Back in the early 1990s, in its infancy, the Internet was said by many to be incapable of being regulated and that it should stay that way. This book shows why the Internet needs regulating and how it has been and can be done. It takes empirical evidence from real-life cases and uses them to explain regulatory approaches and paradigms. The book adopts an expansive view of regulation, including the deployment of technology, the use of market forces, the formulation of industry self-regulation as well as legislation. It shows the possibilities and limits of the regulatory approaches and why policy makers should take a light-handed approach to regulation-attempting alternative regulatory means and letting technology "settle" before passing legislation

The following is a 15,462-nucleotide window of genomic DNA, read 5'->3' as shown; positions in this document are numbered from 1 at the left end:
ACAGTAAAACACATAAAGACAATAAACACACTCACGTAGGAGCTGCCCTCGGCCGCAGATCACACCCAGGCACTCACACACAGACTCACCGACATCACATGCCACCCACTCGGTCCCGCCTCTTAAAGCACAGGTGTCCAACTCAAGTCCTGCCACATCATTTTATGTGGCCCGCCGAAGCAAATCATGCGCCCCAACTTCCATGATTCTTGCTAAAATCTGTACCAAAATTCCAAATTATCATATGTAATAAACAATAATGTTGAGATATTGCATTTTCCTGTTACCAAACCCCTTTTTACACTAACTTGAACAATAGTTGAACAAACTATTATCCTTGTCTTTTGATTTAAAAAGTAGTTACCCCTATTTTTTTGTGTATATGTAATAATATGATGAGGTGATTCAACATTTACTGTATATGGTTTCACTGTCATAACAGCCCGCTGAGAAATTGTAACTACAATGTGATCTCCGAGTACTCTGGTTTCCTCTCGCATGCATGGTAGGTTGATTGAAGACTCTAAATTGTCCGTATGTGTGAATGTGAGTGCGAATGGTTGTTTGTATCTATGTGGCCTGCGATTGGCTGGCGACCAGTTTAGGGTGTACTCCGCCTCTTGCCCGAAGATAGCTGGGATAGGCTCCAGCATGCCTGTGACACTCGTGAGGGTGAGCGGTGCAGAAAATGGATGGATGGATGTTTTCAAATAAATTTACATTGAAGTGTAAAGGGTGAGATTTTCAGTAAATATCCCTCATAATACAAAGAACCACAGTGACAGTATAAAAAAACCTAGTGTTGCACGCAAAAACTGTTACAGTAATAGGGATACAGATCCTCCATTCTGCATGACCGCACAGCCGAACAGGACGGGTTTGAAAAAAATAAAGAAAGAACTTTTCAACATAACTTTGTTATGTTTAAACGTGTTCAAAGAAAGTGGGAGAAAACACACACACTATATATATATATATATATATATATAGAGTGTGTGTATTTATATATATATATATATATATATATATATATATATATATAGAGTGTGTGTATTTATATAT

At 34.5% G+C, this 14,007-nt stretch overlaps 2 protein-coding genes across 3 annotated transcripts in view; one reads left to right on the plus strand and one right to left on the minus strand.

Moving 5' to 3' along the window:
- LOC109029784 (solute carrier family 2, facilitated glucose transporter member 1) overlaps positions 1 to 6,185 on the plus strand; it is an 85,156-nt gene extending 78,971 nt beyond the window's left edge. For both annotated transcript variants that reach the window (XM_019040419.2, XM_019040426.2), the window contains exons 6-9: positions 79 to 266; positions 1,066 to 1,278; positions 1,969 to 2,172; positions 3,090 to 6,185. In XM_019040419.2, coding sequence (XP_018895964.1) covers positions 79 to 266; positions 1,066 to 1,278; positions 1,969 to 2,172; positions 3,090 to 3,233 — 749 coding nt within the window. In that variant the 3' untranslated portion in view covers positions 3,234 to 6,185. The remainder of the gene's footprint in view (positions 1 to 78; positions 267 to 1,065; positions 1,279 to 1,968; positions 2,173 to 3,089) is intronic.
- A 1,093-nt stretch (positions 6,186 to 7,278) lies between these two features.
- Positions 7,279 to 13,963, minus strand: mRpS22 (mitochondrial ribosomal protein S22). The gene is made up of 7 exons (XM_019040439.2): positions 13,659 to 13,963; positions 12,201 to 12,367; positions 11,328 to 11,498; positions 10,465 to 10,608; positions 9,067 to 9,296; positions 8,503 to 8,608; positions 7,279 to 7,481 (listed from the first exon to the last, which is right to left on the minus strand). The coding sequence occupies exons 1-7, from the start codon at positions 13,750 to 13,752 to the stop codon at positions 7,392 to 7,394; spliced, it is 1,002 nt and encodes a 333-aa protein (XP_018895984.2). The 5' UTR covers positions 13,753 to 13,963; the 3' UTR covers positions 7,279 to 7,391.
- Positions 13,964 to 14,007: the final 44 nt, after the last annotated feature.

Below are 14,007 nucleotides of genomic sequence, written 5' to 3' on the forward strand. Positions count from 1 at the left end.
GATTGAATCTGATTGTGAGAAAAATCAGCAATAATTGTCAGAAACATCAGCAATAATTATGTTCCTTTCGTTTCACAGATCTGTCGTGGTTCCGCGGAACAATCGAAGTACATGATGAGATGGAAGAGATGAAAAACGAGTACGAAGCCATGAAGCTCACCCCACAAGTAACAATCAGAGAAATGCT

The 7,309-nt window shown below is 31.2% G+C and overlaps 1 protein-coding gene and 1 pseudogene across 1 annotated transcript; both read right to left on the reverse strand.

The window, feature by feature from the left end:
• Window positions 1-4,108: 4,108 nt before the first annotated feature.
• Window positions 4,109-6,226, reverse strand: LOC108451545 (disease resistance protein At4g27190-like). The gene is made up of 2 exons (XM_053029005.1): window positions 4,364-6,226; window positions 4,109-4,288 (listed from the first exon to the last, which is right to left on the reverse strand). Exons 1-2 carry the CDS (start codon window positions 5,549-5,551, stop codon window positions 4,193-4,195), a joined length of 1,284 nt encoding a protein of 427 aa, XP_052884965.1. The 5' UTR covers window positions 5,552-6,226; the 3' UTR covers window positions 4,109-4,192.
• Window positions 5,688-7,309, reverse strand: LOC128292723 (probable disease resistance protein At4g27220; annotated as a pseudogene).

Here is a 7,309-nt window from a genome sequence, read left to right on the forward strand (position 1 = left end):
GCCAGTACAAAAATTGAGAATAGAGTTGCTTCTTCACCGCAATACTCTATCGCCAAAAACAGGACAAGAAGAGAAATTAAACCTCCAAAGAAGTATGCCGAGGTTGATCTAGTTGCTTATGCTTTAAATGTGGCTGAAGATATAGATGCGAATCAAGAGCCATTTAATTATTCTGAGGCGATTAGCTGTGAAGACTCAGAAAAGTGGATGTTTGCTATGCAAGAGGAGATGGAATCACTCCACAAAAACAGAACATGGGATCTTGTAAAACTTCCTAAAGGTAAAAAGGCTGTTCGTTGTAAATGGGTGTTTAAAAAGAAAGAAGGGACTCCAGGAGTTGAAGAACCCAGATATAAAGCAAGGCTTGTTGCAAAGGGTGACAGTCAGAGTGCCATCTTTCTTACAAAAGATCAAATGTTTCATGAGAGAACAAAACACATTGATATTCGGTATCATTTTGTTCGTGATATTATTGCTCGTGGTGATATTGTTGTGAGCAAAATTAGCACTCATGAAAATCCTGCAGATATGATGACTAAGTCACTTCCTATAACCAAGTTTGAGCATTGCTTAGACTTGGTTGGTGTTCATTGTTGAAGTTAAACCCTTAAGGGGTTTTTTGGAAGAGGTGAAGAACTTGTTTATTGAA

Key features include:
Offers an international perspective and future outlook of the Internet.
Discuss on the policy rationale behind the Internet laws.
Written with a declarative style, which is unusual compared to other law and policy books.
A more practical approach based on tested frameworks.
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